Dystopian visionary dies

The author, J.G.Ballard, died 15 April 2009. He was known mostly for his successful autobiographical work, Empire of the Sun, but his work was mostly science fiction. He created dystopian visions of society challenging his readers’ perceptions.

The author, J.G.Ballard, died 15 April 2009 (born 15 November 1930). He was known mostly for his successful autobiographical work, Empire of the Sun, but his work is found most often on science fiction shelves. His brand of science fiction created dystopian visions of society challenging his readers’ perceptions.

As a young man I had read mountains of science fiction, including Ballard’s, which I either bought or borrowed from the library. I was a bit surprised when I searched through my old and yellowing paperback collection to find only one of Ballard’s books amongst the Vonneguts, Moorcocks and Philip K Dicks. I enjoyed reading the pulp adventures stories of galactic battles and malevolent extra-terrestrials but it was these writers exploring the perversities of our own real world that I recognised as providing the true alternative futures.

Ballard was one of these writers who used the science fiction genre to explore the dark side of modern, suburban life. He creates dystopian worlds where what we take for granted is twisted and darkly exposed. In an obituary his works were described as apocalyptic fables of technological and social anarchy.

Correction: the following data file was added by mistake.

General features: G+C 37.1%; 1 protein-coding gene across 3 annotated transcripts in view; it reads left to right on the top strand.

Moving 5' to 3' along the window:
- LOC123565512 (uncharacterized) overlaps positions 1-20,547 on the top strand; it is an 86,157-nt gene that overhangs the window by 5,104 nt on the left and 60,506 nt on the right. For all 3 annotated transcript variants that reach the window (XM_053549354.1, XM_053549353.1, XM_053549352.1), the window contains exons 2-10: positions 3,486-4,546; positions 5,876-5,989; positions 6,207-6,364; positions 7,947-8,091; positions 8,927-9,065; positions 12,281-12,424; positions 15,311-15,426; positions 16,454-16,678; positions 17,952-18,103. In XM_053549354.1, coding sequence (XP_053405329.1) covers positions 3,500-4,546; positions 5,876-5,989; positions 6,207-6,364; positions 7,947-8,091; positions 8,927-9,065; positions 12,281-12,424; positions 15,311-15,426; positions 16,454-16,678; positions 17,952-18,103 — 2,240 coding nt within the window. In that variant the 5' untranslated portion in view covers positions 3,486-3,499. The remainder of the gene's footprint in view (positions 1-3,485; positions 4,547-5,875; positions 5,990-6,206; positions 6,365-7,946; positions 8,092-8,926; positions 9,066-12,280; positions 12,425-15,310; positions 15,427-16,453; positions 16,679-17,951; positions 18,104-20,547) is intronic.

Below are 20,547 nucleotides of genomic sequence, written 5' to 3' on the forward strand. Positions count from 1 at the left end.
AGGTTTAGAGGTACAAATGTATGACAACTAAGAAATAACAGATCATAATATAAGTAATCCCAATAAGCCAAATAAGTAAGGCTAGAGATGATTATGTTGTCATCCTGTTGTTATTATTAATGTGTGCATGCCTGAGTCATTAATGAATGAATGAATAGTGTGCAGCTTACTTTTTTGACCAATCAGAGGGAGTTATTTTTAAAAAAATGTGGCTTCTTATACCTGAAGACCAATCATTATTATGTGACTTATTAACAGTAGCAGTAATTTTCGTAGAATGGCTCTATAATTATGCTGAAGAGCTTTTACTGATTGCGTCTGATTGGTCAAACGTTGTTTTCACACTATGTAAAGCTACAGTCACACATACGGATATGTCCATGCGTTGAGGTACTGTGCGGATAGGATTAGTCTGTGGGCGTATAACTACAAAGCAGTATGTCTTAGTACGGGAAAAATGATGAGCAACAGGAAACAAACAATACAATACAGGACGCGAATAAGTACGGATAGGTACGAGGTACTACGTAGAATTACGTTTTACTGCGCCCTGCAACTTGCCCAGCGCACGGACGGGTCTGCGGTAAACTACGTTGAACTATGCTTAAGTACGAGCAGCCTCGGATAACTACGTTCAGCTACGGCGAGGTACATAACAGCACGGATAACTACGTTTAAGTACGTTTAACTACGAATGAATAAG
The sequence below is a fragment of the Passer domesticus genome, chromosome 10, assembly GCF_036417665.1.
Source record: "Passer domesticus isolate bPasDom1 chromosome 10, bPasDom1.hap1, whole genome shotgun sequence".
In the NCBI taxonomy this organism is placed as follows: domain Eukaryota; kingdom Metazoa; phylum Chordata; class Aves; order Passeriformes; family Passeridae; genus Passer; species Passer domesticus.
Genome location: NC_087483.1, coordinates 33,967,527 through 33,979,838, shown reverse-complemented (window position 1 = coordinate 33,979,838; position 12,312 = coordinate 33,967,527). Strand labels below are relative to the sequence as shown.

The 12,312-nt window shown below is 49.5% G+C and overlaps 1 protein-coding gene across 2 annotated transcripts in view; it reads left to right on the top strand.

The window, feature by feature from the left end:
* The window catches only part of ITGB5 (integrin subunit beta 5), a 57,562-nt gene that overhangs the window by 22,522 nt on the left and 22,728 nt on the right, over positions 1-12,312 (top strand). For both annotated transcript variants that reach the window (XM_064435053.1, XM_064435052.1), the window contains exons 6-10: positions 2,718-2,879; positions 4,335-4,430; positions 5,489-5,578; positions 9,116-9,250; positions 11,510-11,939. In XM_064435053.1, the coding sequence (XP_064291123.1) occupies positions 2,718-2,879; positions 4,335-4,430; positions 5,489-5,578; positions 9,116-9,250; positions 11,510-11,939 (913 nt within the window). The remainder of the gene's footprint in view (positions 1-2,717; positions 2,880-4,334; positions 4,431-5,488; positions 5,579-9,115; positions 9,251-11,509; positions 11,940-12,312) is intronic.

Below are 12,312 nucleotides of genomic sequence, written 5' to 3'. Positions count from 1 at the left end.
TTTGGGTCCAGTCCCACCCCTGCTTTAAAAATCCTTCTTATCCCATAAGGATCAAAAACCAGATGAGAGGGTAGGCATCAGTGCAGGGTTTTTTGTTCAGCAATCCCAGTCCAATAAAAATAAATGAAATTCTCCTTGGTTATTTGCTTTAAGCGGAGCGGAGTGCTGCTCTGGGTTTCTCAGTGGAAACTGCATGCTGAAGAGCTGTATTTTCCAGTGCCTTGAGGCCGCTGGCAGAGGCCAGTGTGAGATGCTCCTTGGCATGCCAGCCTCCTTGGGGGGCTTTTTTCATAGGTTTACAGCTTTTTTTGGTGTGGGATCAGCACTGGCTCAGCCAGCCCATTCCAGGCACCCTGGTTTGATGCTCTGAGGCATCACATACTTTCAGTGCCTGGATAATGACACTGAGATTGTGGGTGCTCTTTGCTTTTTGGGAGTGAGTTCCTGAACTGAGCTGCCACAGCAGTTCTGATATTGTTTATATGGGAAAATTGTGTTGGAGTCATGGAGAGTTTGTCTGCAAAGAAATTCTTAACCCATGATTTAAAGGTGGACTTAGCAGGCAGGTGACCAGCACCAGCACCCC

Dystopian is the opposite of utopian. Utopia was an island invented by Thomas More (1516) as the location of his perfect society; a society with perfect legal, social and political systems. His derivation of the word is based on Greek and its literal meaning is nowhere – a deliberately ironic derivation. Utopian came to mean idealistic and impossibly visionary.

Dystopia was coined by John Stuart Mills (1868) to describe a society where all things are bad. It is a portmanteau word made up of dys meaning bad, abnormal, or difficult and a modification of (u)topia.

The great fictional dystopias include the Brave New World of Aldous Huxley, the society of George Orwell’s 1984 and the misfunctioning bureaucratic place of Franz Kafka’s The Trial. They were Ballard’s stock in trade.